Agriculture leaders aim to mend fences with environmentalists

    Agriculture leaders aim to mend fences with environmentalists

    The province's farmers are holding out an olive branch to the environmental movement in hopes of healing what has been, at times, an adversarial relationship.
    By Vancouver Sun October 29, 2012

    The province's farmers are holding out an olive branch to the environmental movement in hopes of healing what has been, at times, an adversarial relationship.
    Agriculturalists and environmentalists will meet Wednesday at B.C.'s first Forum on Agriculture and the Environment in Richmond.
    "I think we have a lot more in common with our love for the land than sometimes we let on," said Oliver cherry grower Greg Norton. "Without a healthy environment, there is no agriculture."
    There are points of friction, especially manure management, aquifer and air pollution related to nitrogen fertilizers and protection for fish-bearing waterways. But farmers are also uniquely positioned as stewards of the land to provide ecological services, habitat protection and promote biodiversity.
    Norton is the chairman of the conference, a collaboration between the B.C. Agriculture Council, an industry-led agriculture advocacy group, and the Investment Agriculture Foundation, which manages government-funded projects promoting innovation and conservation in agriculture.
    "We need to get away from the idea that it's agriculture versus environment," said Norton. "We've been living with that forever in agriculture and it's time to form partnerships."
    The conference guest list includes leaders from government, First Nations and conservation organizations, including the David Suzuki Foundation, Nature Vancouver, Ecojustice, Ducks Unlimited, the Pacific Salmon Foundation, Delta Farmland and Wildlife Trust and the B.C. Wildlife Federation.
    Norton believes the two old foes can find and wield new strength, especially in their ability to gain the support and attention of government.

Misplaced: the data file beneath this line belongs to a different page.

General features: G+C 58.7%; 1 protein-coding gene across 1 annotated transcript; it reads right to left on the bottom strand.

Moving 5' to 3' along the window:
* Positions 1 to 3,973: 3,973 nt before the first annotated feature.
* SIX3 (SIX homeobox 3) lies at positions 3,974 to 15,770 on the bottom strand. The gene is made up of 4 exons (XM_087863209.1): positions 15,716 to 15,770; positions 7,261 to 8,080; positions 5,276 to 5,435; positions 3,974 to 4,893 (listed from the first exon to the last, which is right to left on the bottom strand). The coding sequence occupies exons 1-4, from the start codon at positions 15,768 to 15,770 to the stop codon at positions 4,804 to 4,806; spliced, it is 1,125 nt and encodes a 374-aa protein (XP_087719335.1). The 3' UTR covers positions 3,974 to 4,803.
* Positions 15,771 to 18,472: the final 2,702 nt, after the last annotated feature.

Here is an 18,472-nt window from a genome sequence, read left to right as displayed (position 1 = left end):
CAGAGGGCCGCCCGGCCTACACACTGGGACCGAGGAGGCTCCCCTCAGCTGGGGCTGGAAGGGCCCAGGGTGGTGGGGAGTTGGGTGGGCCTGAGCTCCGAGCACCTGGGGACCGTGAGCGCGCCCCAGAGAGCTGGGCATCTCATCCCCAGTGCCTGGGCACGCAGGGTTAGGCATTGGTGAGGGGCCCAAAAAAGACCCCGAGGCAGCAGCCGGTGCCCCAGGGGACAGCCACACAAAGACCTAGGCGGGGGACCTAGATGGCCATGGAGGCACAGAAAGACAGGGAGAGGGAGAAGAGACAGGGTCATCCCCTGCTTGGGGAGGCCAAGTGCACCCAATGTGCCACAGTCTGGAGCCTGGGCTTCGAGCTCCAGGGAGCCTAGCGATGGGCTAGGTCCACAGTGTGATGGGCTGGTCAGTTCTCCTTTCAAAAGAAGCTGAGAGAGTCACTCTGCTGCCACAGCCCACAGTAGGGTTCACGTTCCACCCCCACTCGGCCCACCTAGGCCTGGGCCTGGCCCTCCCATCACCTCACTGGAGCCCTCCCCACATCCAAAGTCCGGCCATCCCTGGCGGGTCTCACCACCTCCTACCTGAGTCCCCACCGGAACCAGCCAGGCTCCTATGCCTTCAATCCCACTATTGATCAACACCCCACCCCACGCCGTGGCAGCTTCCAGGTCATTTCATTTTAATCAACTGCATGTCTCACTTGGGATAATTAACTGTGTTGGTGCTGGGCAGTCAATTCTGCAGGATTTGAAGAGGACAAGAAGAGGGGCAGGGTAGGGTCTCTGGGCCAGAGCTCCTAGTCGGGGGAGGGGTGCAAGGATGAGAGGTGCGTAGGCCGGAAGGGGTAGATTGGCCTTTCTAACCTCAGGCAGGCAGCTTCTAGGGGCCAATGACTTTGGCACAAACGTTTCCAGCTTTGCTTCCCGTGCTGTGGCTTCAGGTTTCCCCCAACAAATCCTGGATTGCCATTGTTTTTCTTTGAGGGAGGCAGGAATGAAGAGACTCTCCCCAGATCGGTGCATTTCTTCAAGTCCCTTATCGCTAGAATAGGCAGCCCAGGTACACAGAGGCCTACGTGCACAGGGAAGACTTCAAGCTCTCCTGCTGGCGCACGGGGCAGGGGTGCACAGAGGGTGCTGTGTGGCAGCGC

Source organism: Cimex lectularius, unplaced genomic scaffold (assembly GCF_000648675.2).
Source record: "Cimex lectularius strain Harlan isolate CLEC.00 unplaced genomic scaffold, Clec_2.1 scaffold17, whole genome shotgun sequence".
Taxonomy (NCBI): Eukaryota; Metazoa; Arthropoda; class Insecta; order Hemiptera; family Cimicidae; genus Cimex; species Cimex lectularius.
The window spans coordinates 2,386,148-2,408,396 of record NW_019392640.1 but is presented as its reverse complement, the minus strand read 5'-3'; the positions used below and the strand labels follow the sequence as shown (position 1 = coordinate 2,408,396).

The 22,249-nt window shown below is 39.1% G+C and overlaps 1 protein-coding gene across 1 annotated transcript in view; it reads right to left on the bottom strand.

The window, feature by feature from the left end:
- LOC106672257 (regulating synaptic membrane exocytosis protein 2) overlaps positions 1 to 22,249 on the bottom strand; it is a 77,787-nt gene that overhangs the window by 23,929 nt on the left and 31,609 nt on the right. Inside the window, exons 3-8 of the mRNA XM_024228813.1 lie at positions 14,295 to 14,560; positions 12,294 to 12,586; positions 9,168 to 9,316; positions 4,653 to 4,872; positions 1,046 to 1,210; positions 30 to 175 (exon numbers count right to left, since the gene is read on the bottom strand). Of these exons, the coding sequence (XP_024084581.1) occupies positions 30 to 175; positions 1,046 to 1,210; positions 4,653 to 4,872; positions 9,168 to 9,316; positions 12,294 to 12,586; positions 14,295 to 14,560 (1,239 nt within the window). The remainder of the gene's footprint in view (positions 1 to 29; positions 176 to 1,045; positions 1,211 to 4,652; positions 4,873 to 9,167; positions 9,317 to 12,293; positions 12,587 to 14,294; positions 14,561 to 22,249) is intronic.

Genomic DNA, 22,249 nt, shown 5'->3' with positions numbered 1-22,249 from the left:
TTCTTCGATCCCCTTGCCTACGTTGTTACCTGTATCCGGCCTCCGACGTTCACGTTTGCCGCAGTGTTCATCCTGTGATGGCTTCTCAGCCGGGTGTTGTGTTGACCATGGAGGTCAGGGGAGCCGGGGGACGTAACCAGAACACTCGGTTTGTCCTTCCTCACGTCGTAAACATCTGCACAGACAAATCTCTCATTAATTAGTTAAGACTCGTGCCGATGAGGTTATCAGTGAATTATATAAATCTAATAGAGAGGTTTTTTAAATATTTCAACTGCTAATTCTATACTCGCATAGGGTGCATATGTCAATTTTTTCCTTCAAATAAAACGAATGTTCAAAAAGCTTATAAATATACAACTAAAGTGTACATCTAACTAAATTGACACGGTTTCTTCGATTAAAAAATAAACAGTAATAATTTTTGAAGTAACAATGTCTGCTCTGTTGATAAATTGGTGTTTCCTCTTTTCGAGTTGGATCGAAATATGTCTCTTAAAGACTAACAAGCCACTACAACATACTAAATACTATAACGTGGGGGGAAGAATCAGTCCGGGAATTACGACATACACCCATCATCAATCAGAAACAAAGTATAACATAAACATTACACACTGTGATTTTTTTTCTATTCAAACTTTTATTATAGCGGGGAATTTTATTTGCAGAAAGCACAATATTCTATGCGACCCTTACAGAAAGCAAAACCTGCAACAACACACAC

"Agriculture and environment are two neglected and underfunded ministries," said Norton. "Producers pay every day for environmental protection in this province and it's very hard to for us to compete with products that come from other countries where the standards aren't as high."
    Producers need the support of government if they are to be effective stewards of the environment, said Norton. He believes partnerships with the environmental movement can shine a bright light on the need for investment and innovation.
    The IAF has already funded pilot projects that pay farmers who reserve otherwise productive land to protect streams or threatened species or who take action to repair damaged ecosystems, Norton said.
    "Ecological services is a really exciting opportunity for collaboration between farmers and environmentalists," said EcoJustice conservation biologist Susan Pinkus. "Farmers are compensated for the milk or vegetables they produce, but they are producing ecosystem services and I don't think they get the compensation and the appreciation they deserve."
    Friction between farmers and environmentalists often stems from faulty environmental legislation and haphazard enforcement, according to Pinkus.
    "When environmentalists press for species protection that is arbitrarily applied against farmers by government, we get pitted against one another," she said.
    The conference will take advice on building bridges and forming a potent and united lobby from Peter Bloome, a professor from Oregon State University and a former board member of the Oregon Environmental Council. Bloome authored a report, Working on Common Ground, based on extensive interviews with the state's environmental leaders about their perceptions of agriculture and the environmental challenges faced by the industry.
    That document and an earlier report in which agricultural producers were asked about their environmental concerns were milestones in a decade-long collaboration that has made Oregon a leader in eco-friendly food production, said Bloome.
    "We needed to fix this relationship," said Bloome. "People are asking about their food, where it comes from and how it's grown."
    rshore@vancouversun.com Blog: vancouversun.com/green man
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    Source: http://www.canada.com/vancouversun/n...0-41a8a016cfc8

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